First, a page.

Amazon announced that it is introducing a high-definition streaming music option. More than 50 million songs will be available in high-definition, with lossless, CD-quality audio. The service will also offer millions of tracks in Ultra HD, which is even better quality than CD audio. The service is available now in the U.S., UK, Germany, and Japan.
Access to the Amazon Music HD subscription will cost $12.99 a month for new subscribers who already have the Prime subscription or $14.99 a month for non-Prime listeners. Current Amazon Music subscribers can get HD as an add-on to their existing plan for an extra $5 per month.
“We spoke with many artists while developing Amazon Music HD, who were excited about the potential for fans to be able to stream their favorite music, and hear it as it was originally recorded,” Amazon Music Vice President Steve Boom said.
It seems revealing that Boom’s comments focus on the artists as driving this new service. A cohort of performers have long complained about the impact of compression on digital audio files. Amazon even tapped long-time advocate of master-quality audio Neil Young for a comment on its HD efforts to include in its press release. Young delivered with his trademark nuance and deep understanding of technology: “Earth will be changed forever when Amazon introduces high quality streaming to the masses.”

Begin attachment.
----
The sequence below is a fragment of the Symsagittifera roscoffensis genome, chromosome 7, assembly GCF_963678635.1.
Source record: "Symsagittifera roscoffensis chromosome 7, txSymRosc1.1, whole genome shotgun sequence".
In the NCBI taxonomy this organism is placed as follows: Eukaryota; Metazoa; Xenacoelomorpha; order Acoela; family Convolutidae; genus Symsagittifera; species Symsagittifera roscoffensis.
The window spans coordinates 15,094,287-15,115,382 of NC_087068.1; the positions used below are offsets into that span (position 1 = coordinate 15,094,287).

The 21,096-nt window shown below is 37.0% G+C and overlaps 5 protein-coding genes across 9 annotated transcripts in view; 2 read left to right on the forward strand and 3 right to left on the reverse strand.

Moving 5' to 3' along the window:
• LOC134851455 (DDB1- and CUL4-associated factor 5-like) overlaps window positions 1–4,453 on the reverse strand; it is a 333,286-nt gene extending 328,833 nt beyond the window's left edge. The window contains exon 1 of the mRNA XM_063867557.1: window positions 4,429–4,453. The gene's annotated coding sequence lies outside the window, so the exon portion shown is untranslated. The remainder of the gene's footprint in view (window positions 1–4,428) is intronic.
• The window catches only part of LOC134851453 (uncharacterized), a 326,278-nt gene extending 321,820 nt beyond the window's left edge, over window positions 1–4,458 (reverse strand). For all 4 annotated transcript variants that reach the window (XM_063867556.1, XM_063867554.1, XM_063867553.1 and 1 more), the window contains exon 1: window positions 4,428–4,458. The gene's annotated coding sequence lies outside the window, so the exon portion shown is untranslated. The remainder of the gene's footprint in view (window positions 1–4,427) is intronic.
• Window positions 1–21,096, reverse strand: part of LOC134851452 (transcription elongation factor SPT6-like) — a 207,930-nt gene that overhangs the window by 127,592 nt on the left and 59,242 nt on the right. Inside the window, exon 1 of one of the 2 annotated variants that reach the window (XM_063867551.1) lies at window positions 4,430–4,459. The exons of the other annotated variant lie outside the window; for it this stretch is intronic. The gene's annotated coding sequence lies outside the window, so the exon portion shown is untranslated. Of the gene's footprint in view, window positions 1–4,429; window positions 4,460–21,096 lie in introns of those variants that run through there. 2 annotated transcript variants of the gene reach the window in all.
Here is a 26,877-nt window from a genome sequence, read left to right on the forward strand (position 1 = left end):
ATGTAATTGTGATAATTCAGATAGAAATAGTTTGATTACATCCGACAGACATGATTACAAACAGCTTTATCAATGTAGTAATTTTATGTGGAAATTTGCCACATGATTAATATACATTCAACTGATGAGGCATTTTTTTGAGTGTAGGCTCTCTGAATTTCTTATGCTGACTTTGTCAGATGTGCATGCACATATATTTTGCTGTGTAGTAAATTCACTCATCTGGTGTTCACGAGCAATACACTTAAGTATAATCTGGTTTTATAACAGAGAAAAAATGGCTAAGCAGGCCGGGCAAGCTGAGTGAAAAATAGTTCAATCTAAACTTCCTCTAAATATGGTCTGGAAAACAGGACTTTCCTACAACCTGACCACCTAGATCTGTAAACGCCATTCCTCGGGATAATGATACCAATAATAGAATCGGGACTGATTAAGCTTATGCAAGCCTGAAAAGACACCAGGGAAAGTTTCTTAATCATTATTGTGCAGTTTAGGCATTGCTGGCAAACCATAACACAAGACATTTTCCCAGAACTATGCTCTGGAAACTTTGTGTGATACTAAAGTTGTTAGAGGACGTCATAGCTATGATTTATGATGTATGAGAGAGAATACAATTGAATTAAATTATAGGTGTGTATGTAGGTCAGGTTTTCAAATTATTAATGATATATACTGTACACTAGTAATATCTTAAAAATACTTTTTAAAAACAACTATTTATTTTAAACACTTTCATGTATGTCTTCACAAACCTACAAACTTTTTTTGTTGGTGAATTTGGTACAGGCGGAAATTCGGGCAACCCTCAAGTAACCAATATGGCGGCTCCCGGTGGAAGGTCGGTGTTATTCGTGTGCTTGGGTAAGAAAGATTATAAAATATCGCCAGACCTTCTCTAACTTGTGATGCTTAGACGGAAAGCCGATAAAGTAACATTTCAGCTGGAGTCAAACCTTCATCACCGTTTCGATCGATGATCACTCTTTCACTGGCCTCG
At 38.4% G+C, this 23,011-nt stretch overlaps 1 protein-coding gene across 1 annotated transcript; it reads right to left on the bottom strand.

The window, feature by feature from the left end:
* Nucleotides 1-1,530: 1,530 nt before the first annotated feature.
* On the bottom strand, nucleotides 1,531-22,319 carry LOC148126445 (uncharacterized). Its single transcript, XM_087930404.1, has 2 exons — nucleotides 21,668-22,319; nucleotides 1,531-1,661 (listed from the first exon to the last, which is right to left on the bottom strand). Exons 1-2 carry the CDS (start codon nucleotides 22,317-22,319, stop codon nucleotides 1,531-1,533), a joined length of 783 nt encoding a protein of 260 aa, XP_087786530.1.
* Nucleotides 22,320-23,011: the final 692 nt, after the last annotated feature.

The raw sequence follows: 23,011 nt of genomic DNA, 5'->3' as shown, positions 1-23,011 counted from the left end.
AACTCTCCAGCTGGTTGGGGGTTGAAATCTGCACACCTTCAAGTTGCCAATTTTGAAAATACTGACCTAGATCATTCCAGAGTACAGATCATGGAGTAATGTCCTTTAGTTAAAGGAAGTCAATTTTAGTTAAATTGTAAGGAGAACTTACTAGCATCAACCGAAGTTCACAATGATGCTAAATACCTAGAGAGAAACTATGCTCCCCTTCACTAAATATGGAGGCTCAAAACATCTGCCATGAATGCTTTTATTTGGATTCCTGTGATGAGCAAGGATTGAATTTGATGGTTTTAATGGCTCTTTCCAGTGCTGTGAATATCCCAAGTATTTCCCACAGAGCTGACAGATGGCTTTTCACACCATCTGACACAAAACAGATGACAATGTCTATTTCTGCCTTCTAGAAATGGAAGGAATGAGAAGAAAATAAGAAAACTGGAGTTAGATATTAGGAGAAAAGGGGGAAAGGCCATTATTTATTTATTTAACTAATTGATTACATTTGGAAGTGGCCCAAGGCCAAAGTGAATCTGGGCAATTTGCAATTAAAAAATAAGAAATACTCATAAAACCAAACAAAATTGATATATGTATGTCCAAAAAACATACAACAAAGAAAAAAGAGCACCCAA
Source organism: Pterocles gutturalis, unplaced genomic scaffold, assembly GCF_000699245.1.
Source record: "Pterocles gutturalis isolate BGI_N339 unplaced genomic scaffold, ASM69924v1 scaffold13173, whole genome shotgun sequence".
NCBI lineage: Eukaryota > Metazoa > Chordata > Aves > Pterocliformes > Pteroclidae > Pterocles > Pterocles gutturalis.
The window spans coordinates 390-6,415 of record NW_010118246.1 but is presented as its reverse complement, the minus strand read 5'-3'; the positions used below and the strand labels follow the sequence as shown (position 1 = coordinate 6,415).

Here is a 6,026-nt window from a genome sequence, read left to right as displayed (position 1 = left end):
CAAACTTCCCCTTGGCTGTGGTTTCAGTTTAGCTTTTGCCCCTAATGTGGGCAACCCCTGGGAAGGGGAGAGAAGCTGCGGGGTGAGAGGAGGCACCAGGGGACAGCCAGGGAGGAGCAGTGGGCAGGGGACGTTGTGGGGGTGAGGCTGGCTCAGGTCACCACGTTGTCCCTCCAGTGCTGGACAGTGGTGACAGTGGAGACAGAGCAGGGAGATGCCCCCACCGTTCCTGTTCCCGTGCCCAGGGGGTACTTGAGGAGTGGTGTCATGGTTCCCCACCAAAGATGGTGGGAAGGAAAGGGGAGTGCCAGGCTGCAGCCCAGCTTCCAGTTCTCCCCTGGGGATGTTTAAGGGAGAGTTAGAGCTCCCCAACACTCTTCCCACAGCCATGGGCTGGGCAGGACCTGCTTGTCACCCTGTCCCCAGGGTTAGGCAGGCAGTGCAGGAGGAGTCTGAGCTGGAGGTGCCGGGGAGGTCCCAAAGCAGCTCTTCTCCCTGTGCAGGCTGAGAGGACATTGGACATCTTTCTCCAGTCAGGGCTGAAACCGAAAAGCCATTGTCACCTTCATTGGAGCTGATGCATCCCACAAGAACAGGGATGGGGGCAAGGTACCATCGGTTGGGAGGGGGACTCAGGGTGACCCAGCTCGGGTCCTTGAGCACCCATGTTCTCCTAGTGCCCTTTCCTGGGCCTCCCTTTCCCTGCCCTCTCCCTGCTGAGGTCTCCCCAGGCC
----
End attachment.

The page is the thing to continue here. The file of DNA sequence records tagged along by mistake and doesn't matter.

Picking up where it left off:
But Amazon isn’t the pioneer here. There are several other services that have been catering to audiophiles with lossless streaming for years, so Amazon’s coming to the game late. And while it does have some branded hardware for playing music, it seems unlikely that someone who’d value high-definition audio would bother to stream it on an Echo Dot.
The Echo Dot connects by Bluetooth to any sound system so actually audiophiles would absolutely stream to their Dots.
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